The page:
2 Tbs cream (regular or fat free both work)


1. Preheat the chicken broth just to the boiling point and keep heated stove side. In a large skillet with a heavy bottom, heat the olive oil over medium low heat. Cook the onions until translucent.

2. Add the arborio rice and saute with the onions, until grains are toasted and begin to brown (about 7 minutes).

3. Once rice is toasted, add wine slowly, stirring with a wooden spoon.

4. After the rice has absorbed the wine and the skillet is nearly dry, add the heated broth, 1/2 to 1 cup at a time, stirring occassionally. Cook over low heat until absorbed. You can tell when to add more broth by drawing a line in the middle of the skillet and the resulting line fills in very slowly (see picture below). Repeat this process until the your broth is gone and rice is cooked and chewy. This whole process usually takes me 25-30 minutes.

5. Add butter, parmesan, and cream and stir to combine. (Note: some recipes then say to cover and let sit for 3-5 minutes)

Another fun thing about risotto, is once you have your basic risotto, you can mix in any of your favorite ingredients. I've done with shrimp, spinach and sundried tomatoes. Most recently I added cooked spinach and cannellini (white) beans. Delicious!

Sunday, August 22, 2010

Bye Bye, Pasta..See you in my dreams!

So my creative wheels have been turning 24/7...literally! I woke up the other night thinking about all the possibilities of a gluten free eating plan. I know, I should not be losing sleep over this, but new projects get me excited the first few days. I was laying in bed making a mental list of all the things I can make in the coming weeks..my mind said: "fish tacos! Polenta! Twice baked potatoes...and risotto!" The endless possibilities. Given my Italian heritage, I am risking being cast out of my family by saying, I think I'll be just fine without pasta and bread (sorry Mom!). I will, however, miss the convenience of throwing a sandwich together last minute or boiling spaghetti for dinner. I have observed though, while replacing items in my pantry with gluten-free foods and being conscious of reading every food label this past week, the key element in my success on this eating plan will be planning. No more on-the-spot decisions, because nearly everything goes through some sort of processing (and therefore likely has gluten). This is something I encourage all my patients in anyway, regardless of their dietary needs: when you rely on processed foods and eating out, then you give away the control over what you are putting in your body. So this has been enlightening for me, and I have prior knowledge and resources to my credit. I can't imagine how overwhelming this can be for someone who is not doing this by choice. Which brings me back to my mission :)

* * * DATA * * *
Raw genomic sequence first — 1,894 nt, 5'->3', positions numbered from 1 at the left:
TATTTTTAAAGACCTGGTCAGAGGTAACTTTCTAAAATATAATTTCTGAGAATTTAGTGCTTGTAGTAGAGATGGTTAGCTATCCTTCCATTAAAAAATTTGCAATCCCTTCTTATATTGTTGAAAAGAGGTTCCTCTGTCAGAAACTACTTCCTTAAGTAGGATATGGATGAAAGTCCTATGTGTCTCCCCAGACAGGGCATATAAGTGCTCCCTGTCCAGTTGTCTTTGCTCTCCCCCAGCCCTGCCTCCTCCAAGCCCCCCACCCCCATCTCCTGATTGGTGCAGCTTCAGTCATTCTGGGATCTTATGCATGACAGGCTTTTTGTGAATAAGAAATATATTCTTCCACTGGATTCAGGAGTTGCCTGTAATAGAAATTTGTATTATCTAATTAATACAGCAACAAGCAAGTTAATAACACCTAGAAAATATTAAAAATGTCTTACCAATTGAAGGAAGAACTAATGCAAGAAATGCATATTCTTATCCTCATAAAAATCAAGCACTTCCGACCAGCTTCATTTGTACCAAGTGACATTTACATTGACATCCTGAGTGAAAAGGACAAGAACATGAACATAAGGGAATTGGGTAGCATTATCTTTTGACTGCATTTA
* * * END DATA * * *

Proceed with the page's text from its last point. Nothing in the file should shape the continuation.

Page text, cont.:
Oh, and great news! I have been looking into local restaurants via the Gluten Free Registry (www.glutenfreeregistry.com/index.jsp) and was delighted to find Mellow Mushroom on the list in my town. I emailed the manager to ask about what they offer and he assured me that they have certified gluten-free chefs, and that the recipes are prepared in a separate part of the kitchen in a separate oven. And so, for the good of the people, I tried their pizza right away :) It was very tasty. The crust was thinner and slightly less heavenly than their homemade pizza crust, but definitely perfectly acceptable pizza. Now to find a gluten-free beer to drink with my pizza.

I also made a great risotto recipe, courtesy of my friend Russell. I will be posting that later, with pictures! Stay tuned!

Wednesday, August 18, 2010

The "Skinny" on Gluten free

I love puns and acronyms, so I'll use them whenever possible! So before I get into the fun stuff, I wanted to give a little background on the gluten free diet.

What a gluten free diet is: